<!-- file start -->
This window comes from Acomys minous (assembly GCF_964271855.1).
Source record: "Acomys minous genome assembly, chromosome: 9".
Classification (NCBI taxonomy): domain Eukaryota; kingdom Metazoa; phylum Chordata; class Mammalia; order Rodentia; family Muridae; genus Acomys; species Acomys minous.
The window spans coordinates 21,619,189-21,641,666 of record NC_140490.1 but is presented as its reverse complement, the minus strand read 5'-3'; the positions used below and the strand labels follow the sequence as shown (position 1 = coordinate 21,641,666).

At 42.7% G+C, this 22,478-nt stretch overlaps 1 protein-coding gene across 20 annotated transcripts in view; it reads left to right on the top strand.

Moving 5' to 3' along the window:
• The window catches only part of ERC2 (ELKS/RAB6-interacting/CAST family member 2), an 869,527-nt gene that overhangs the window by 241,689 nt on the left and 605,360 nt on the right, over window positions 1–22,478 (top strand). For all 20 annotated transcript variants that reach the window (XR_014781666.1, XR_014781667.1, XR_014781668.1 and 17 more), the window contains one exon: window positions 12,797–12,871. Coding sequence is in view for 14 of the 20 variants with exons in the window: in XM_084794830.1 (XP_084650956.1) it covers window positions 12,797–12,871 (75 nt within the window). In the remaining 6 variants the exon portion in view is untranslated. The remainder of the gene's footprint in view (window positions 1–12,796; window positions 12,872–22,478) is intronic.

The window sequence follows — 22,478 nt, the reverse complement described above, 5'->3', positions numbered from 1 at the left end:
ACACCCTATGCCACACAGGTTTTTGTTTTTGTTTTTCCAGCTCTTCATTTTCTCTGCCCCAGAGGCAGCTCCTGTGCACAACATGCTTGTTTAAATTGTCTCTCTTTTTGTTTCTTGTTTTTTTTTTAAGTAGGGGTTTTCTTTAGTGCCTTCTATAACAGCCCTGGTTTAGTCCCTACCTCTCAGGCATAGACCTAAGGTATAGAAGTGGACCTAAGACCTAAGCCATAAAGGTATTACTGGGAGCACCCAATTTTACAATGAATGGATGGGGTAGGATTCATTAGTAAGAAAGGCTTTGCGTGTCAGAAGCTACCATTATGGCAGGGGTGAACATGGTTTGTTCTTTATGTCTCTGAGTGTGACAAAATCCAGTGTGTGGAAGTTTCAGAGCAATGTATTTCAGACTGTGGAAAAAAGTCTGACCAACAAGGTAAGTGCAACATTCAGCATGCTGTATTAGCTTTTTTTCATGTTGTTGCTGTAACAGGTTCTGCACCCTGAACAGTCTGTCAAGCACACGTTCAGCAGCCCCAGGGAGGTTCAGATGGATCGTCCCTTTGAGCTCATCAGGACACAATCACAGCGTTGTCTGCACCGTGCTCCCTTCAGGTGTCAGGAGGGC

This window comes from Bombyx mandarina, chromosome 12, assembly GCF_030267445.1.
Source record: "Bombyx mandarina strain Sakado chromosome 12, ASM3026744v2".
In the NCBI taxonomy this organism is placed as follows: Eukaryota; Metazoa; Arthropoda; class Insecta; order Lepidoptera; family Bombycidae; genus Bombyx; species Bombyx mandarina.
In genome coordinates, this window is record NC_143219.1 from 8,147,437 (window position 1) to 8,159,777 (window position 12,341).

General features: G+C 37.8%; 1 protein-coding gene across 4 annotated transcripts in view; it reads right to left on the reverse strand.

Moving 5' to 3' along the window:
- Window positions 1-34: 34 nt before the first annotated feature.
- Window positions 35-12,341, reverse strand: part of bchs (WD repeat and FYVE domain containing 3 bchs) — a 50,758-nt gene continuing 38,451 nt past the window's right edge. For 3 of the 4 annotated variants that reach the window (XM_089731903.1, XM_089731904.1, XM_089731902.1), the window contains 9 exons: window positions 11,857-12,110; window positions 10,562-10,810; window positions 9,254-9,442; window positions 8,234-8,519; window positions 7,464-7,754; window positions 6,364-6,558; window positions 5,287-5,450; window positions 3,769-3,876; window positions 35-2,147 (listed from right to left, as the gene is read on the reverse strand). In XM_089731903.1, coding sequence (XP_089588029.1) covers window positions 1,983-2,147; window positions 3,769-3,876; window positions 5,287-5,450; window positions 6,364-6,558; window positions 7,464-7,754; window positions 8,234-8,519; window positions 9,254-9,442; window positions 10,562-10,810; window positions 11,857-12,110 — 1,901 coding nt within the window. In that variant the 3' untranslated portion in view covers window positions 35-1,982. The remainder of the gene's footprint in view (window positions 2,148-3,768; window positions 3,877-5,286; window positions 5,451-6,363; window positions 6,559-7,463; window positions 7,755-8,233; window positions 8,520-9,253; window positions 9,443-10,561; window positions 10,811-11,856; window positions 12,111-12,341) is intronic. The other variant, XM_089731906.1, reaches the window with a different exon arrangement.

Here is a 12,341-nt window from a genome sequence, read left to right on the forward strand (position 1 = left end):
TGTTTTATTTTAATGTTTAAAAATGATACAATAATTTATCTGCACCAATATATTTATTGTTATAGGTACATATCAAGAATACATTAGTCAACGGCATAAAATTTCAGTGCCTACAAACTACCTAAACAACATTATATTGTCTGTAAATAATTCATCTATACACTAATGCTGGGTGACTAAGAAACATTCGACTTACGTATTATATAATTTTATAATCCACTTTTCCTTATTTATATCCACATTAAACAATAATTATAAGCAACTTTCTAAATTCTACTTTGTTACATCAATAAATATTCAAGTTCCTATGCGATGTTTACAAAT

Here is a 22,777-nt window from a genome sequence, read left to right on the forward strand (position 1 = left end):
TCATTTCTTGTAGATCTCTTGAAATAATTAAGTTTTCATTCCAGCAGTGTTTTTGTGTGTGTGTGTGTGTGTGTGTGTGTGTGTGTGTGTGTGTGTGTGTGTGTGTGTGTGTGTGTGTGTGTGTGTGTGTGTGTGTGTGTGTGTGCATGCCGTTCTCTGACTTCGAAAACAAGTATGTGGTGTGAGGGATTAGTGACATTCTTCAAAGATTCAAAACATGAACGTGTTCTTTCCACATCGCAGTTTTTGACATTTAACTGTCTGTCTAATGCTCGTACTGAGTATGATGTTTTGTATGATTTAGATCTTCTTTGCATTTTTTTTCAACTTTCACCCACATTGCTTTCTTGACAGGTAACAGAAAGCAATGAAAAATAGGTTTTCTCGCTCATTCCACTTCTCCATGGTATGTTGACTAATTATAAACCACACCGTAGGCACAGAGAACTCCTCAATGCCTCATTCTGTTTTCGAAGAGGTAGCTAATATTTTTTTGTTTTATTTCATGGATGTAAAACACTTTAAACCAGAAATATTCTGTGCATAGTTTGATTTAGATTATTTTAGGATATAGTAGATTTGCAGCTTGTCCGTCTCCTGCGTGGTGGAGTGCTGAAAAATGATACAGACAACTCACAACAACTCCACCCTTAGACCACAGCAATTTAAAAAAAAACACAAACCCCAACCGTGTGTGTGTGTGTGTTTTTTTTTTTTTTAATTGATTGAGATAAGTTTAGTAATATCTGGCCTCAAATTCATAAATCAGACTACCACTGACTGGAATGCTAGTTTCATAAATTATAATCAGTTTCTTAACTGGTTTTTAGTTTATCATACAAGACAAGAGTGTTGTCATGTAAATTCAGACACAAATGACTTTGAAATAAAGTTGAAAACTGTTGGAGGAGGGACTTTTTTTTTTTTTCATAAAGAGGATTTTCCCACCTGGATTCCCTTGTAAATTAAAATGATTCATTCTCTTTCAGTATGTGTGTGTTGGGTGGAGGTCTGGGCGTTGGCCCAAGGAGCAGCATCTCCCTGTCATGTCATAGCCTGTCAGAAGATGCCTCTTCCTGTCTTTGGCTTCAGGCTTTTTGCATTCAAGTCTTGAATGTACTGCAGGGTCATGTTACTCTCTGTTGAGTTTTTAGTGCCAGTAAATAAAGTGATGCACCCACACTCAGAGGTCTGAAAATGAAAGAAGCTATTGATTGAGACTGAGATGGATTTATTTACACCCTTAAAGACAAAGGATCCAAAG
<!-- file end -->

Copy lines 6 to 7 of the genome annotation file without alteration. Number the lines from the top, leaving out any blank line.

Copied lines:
Moving 5' to 3' along the window:
• The window catches only part of ERC2 (ELKS/RAB6-interacting/CAST family member 2), an 869,527-nt gene that overhangs the window by 241,689 nt on the left and 605,360 nt on the right, over window positions 1–22,478 (top strand). For all 20 annotated transcript variants that reach the window (XR_014781666.1, XR_014781667.1, XR_014781668.1 and 17 more), the window contains one exon: window positions 12,797–12,871. Coding sequence is in view for 14 of the 20 variants with exons in the window: in XM_084794830.1 (XP_084650956.1) it covers window positions 12,797–12,871 (75 nt within the window). In the remaining 6 variants the exon portion in view is untranslated. The remainder of the gene's footprint in view (window positions 1–12,796; window positions 12,872–22,478) is intronic.